KATHMANDU – At least 44 people were killed when an aircraft crashed in Nepal on Sunday, a Aviation Authority official has said – adding hundreds of rescue workers scoured the hillside smash site.
Yeti Airlines, which operated the flight, said there were 72 people on board – 68 passengers and four crew. According to an airport official, the foreign nationals on board included; one Australian, a French, one Argentinian, four Russians, five Indians, two South Koreans and one person from Ireland.
“We expect to recover more bodies,” said an army spokesperson, Krishna Bhandari,” adding: “The plane has broken into pieces.”
The plane crashed between the old and new Pokhara airports in central Nepal.
Footage shared on social media, which appeared to be shot just after the crash, showed raging flames on the ground and black smoke billowing into the sky from debris strewn across the crash site.
Another unverified clip shared online showed a plane flying at a low altitude over a residential area banking sharply to the left, followed by a loud explosion.
The wreckage was on fire and rescue workers were trying to put out the blaze, local official Gurudutta Dhakal said.
“Responders have already reached there and trying to douse the fire,” said Dhakal. “All agencies are now focused on first dousing the fire and rescuing the passengers.”
Rescuers gather at the site of the plane crash in Pokhara. Photograph: Krishna Mani Baral/AFP/Getty Images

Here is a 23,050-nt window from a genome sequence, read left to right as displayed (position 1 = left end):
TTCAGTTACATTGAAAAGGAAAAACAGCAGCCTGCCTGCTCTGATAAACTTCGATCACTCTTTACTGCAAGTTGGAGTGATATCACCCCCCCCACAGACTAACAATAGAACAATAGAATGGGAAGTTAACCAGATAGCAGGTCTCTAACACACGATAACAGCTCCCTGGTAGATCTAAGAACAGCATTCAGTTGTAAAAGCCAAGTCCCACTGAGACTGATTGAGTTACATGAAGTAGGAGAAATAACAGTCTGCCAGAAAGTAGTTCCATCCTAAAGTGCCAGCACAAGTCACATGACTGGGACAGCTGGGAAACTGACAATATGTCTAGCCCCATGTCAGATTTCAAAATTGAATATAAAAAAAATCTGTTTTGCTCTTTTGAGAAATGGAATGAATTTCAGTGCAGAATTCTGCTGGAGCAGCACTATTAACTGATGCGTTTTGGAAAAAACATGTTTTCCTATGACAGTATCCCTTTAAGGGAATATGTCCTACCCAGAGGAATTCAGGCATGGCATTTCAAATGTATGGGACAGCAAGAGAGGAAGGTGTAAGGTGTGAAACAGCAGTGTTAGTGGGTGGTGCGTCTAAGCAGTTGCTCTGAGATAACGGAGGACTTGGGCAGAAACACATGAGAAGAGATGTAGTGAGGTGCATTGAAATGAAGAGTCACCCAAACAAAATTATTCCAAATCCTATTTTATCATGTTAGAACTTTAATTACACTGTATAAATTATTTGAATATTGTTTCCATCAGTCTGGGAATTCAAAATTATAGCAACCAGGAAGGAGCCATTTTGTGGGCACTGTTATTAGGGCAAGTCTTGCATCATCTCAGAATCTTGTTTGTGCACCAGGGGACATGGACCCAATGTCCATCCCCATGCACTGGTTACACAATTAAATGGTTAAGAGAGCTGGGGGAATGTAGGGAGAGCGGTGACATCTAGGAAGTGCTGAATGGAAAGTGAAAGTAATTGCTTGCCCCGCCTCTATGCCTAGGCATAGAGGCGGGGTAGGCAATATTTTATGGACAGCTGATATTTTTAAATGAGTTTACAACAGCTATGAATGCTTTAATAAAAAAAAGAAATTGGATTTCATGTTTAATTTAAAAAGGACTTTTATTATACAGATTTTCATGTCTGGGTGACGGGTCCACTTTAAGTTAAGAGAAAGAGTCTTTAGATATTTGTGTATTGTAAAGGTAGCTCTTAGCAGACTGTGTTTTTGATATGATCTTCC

The twin-engine ATR 72 aircraft was operated by Yeti Airlines and flying from Kathmandu, the Himalayan country’s capital, an airport official said. After news of the crash broke the country’s prime minister, Pushpa Kamal Dahal, called an emergency cabinet meeting.
Pokhara’s international airport, which opened on January 1 is meant to gradually replace the old one, established in 1958. The city in central Nepal is a gateway to religious pilgrims and international trekkers.
Nepal’s air industry has boomed in recent years, carrying goods and people between hard-to-reach areas, as well as foreign trekkers and climbers.
But it has been plagued by poor safety due to insufficient training and maintenance. The European Union has banned all Nepali carriers from its airspace over safety concerns.
The Himalayan country also has some of the world’s most remote and tricky runways, flanked by snow-capped peaks with approaches that pose a challenge even for accomplished pilots.
Aircraft operators say Nepal lacks infrastructure for accurate weather forecasts, especially in remote areas with challenging mountainous terrain where deadly crashes have taken place in the past.
The weather can also change quickly in the mountains, creating treacherous flying conditions.